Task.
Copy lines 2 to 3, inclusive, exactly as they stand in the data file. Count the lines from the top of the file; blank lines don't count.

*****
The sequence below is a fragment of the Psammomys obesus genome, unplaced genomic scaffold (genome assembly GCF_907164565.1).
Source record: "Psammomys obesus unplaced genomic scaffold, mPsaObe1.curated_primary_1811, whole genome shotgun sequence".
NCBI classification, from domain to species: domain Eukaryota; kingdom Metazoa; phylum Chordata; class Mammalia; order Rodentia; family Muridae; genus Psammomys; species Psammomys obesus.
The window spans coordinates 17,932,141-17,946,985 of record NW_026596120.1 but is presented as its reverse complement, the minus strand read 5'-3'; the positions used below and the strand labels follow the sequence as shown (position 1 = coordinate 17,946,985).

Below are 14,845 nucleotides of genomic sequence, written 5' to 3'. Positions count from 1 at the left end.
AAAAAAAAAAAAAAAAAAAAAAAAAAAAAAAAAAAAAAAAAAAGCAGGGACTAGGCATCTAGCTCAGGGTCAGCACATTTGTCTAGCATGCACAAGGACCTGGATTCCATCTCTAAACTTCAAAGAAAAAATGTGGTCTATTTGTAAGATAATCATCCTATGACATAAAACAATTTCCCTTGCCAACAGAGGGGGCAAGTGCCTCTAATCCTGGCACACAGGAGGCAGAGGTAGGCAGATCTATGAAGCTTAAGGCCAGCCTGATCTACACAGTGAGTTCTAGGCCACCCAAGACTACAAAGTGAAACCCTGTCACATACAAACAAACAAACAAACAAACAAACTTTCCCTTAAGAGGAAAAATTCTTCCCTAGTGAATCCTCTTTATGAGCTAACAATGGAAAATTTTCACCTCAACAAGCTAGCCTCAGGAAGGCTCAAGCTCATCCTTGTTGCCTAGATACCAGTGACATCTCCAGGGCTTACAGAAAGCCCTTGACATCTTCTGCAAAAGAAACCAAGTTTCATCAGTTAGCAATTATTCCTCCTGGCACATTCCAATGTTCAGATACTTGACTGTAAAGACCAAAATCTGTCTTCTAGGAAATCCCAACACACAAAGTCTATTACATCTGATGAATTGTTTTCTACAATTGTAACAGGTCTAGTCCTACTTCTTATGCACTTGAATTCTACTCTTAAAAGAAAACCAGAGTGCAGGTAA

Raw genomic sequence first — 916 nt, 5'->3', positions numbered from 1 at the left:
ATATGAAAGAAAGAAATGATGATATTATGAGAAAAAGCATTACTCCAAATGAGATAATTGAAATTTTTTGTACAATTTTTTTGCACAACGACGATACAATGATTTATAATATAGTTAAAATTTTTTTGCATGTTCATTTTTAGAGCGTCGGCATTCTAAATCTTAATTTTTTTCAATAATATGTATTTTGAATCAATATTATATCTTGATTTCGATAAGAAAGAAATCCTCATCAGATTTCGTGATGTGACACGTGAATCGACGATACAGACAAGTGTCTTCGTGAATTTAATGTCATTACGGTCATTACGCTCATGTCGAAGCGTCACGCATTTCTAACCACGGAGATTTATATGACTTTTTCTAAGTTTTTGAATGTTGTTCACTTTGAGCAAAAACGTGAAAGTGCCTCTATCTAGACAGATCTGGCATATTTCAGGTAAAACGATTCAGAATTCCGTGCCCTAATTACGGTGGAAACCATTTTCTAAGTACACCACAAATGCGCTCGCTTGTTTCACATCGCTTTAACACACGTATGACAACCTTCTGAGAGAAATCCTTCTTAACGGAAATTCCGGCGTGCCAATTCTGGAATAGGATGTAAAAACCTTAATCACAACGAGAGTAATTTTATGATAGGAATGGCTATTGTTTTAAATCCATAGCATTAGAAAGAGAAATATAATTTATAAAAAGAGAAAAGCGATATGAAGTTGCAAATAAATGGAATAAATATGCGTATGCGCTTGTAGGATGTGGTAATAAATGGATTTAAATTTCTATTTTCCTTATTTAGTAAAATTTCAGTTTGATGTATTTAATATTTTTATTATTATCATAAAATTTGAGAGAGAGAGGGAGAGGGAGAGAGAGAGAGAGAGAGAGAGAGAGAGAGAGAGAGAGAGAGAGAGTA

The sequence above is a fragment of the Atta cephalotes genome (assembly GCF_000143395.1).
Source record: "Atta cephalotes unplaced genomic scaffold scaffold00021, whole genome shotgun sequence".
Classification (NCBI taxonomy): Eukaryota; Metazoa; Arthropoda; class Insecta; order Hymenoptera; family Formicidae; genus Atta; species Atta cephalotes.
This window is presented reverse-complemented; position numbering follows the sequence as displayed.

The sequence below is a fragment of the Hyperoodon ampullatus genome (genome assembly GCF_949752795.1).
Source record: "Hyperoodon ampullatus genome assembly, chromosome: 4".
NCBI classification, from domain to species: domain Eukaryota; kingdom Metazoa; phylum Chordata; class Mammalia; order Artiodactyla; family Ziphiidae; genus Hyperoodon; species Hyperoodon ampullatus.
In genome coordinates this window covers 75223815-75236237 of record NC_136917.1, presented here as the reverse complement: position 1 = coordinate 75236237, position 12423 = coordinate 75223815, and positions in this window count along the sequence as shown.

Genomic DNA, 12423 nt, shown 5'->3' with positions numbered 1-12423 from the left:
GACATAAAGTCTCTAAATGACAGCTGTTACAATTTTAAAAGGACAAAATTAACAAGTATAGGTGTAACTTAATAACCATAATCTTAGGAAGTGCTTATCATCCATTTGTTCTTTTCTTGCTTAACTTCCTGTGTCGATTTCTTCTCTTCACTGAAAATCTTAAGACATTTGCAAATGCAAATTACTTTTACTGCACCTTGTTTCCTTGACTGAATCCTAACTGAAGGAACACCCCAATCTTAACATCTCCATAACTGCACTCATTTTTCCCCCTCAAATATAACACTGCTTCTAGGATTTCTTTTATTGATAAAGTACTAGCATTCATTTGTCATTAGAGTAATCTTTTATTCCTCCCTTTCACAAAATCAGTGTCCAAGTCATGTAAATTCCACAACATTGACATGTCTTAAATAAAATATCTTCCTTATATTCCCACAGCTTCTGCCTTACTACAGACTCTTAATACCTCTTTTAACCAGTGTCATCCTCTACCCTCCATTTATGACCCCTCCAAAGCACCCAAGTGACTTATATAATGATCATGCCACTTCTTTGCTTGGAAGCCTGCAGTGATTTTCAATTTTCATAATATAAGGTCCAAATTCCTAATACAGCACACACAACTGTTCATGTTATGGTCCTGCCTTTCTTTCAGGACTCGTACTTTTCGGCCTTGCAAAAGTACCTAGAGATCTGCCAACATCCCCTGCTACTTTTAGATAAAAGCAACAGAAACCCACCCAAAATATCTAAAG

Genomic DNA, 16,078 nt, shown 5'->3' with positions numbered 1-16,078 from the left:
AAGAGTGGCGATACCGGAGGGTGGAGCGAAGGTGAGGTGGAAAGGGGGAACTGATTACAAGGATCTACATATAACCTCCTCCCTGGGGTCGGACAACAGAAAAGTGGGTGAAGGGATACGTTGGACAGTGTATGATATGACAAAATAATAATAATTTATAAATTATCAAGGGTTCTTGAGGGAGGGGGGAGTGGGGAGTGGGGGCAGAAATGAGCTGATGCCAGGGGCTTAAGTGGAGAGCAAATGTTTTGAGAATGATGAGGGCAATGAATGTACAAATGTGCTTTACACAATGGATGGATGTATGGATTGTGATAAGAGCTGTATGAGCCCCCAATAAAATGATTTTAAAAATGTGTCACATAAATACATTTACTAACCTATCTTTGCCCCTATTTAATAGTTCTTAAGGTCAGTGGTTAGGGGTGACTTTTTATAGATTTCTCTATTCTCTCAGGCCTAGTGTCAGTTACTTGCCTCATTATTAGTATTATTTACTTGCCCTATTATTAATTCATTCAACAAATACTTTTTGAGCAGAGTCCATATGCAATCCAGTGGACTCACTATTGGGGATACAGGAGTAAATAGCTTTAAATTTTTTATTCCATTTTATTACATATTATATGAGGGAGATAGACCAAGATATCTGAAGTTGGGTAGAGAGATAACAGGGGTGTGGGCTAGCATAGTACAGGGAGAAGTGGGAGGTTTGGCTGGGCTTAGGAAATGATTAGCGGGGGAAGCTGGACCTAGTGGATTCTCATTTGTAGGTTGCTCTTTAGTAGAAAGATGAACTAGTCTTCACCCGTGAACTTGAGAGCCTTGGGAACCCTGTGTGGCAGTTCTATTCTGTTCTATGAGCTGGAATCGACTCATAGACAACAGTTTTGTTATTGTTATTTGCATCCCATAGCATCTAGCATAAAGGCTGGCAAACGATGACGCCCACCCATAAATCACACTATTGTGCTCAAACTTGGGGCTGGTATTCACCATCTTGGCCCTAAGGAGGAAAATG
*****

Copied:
Source record: "Psammomys obesus unplaced genomic scaffold, mPsaObe1.curated_primary_1811, whole genome shotgun sequence".
NCBI classification, from domain to species: domain Eukaryota; kingdom Metazoa; phylum Chordata; class Mammalia; order Rodentia; family Muridae; genus Psammomys; species Psammomys obesus.